Britain’s domestic spy service MI5 has warned lawmakers that the Chinese Communist Party has been employing a woman to exert improper influence over members of parliament.

MI5 sent out an alert and picture of the woman named Christine Lee on Thursday alleging she was “involved in political interference activities” in the United Kingdom on behalf of the Chinese Communist Party.

Speaker Lindsay Hoyle, who circulated MI5’s alert to lawmakers, said MI5 had found that Lee “has facilitated financial donations to serving and aspiring parliamentarians on behalf of foreign nationals based in Hong Kong and China”.

Hoyle said Lee had been involved with the now disbanded all-party parliamentary group, Chinese in Britain.

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Britain’s interior minister Priti Patel told reporters that Lee’s behaviour was currently below the criminal threshold to prosecute her, but she said that by putting the alert out the government was able to warn lawmakers about Lee’s attempts to improperly influence them.

Patel said it was “deeply concerning” that an individual working on behalf of the Chinese Communist Party had targeted lawmakers.

Lee is the founder of a law firm, which has offices in London and Birmingham, according to a government official. A woman who answered the phone at the Birmingham office said: “we are not taking any calls now”. A request for comment left at the London office went unanswered.

The law firm lists on its website one of its roles as legal adviser to the Chinese embassy in Britain.

The Chinese embassy in London did not respond to a request for comment.

Political donations

Barry Gardiner, a lawmaker for the opposition Labour Party, said he had received donations from Lee and said he has been liaising with intelligence services “for a number of years” about her.

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“They have always known, and been made fully aware by me, of her engagement with my office and the donations she made to fund researchers in my office in the past,” Gardiner said.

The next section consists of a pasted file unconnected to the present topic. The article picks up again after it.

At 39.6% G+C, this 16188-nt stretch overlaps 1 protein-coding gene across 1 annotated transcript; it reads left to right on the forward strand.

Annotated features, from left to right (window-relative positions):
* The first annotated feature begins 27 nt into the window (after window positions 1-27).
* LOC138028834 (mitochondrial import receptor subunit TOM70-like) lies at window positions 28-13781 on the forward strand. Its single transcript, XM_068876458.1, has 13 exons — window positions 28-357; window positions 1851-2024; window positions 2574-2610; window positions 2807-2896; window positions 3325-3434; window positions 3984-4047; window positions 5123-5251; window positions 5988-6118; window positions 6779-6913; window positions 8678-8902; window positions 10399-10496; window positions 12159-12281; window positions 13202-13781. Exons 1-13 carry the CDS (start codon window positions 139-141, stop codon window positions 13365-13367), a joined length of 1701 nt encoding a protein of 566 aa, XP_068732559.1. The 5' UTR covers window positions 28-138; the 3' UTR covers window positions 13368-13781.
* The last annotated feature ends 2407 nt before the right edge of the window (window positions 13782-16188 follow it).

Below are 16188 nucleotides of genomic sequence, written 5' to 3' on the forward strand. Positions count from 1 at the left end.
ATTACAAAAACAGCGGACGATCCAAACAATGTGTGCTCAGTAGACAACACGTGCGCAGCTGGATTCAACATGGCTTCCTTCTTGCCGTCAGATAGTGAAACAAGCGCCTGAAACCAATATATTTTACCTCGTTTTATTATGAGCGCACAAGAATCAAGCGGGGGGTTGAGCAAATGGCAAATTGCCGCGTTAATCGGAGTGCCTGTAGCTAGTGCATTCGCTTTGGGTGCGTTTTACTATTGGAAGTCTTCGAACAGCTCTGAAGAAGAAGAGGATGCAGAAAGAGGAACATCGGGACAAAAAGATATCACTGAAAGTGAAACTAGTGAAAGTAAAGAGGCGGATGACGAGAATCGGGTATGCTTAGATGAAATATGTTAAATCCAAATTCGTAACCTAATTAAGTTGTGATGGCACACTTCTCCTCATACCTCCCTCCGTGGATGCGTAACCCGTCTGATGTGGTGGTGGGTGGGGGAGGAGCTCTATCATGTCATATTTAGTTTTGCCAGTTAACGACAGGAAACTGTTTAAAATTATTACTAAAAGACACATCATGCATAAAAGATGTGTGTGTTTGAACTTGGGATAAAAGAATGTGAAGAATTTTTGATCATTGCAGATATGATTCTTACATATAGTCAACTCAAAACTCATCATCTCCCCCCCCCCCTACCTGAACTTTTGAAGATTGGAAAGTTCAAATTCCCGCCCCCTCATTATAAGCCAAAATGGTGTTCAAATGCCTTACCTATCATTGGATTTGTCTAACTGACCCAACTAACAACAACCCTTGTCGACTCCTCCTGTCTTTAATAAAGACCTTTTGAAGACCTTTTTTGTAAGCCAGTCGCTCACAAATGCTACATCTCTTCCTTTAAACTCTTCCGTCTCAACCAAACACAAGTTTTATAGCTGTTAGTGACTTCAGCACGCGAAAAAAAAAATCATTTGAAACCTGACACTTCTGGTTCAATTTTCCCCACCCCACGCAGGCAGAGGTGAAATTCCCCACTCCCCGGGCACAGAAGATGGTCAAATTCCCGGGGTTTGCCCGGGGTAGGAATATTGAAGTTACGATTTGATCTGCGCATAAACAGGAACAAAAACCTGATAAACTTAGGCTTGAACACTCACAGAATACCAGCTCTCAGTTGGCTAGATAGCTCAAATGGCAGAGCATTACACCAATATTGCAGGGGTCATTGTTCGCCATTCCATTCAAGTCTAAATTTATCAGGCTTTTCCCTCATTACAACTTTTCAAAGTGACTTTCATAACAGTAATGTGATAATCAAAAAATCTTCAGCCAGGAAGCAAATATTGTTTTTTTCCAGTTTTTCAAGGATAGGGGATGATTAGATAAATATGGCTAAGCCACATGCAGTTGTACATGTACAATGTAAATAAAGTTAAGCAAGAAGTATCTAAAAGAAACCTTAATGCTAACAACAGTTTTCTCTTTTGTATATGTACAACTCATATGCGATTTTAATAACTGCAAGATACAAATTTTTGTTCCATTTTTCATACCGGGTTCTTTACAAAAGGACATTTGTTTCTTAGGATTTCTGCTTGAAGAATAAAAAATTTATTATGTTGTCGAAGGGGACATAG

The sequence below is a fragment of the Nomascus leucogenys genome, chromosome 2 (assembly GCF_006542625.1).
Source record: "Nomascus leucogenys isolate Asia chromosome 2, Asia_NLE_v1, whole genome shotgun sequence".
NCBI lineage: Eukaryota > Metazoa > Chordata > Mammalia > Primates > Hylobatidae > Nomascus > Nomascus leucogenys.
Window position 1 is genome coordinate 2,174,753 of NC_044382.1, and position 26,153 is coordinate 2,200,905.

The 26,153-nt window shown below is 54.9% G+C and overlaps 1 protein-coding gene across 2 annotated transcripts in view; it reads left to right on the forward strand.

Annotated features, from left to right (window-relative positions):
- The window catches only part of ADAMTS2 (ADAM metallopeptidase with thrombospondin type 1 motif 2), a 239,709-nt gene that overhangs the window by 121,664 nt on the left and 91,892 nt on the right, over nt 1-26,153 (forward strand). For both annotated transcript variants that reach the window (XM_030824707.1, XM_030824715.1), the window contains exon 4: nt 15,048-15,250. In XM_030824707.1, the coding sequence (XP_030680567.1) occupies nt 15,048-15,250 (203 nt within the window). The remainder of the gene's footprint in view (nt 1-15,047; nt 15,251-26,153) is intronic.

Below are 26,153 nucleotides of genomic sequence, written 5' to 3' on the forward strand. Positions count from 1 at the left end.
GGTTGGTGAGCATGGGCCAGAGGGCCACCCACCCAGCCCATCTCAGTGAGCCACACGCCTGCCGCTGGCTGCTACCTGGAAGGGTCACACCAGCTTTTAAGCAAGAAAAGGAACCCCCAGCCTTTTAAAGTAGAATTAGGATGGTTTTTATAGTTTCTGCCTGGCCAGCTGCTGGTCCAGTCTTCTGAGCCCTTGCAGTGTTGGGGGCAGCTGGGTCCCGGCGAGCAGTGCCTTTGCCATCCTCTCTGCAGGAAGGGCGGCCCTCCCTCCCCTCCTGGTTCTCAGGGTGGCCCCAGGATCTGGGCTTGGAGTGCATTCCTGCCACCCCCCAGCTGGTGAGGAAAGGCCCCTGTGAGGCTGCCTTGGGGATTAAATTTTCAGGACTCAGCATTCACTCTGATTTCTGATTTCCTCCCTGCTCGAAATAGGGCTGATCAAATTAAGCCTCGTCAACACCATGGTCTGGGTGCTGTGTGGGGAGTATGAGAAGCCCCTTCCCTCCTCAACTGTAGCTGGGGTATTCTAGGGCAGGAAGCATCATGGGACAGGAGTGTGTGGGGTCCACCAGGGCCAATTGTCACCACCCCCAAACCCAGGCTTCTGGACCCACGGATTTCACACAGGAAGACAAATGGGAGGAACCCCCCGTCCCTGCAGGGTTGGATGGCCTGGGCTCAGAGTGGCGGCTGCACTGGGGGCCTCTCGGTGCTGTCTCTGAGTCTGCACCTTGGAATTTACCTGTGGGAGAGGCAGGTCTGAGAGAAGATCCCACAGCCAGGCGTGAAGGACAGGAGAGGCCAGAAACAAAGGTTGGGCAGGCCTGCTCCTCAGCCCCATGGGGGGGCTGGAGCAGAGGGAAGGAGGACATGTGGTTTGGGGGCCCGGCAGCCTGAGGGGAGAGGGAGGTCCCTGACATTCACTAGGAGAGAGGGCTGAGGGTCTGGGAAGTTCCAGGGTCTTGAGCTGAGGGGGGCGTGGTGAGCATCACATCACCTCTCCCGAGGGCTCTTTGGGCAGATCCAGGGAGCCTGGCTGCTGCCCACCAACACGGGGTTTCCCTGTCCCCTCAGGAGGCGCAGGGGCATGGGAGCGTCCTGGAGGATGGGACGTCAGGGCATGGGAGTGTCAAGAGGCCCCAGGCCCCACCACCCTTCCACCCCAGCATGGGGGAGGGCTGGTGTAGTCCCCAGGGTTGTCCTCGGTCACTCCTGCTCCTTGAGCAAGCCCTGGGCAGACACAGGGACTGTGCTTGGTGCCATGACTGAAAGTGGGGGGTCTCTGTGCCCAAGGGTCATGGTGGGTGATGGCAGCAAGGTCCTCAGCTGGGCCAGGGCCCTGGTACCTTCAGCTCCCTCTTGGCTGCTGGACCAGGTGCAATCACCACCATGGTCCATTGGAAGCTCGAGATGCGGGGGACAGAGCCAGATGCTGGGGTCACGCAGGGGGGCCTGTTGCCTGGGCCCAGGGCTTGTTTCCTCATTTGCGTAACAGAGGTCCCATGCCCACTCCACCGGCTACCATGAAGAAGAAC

Gardiner employed Lee’s son as a diary manager but he resigned on Thursday.

Iain Duncan Smith, a former leader of Britain’s governing Conservative Party who has been sanctioned by China for highlighting alleged human right abuses in Xinjiang, called for an urgent update from the government on the issue.

He questioned why the woman had not been deported and called for a tightening of the accreditation process for people gaining access to parliament, which he said was too lenient.

The government would not confirm Lee’s nationality and it was not clear whether she would be deported or if she had already left the country.

Former defence minister Tobias Ellwood told parliament: “This is the sort grey-zone interference we now anticipate and expect from China.”

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Britain’s relations with China have deteriorated in recent years over issues including Hong Kong and Xinjiang.

Last year MI5 urged British citizens to treat the threat of spying from Russia, China and Iran with as much vigilance as terrorism.

British spies say China and Russia have each sought to steal commercially sensitive data and intellectual property as well as to interfere in domestic politics and sow misinformation.

The Chinese ambassador to Britain was banned from attending an event in the British parliament last year because Beijing imposed sanctions on lawmakers who highlighted alleged human right abuses in Xinjiang.

China placed the sanctions on nine British politicians, in March last year for spreading what it said were “lies and disinformation” over the treatment of Uighur Muslims in the country’s far west.

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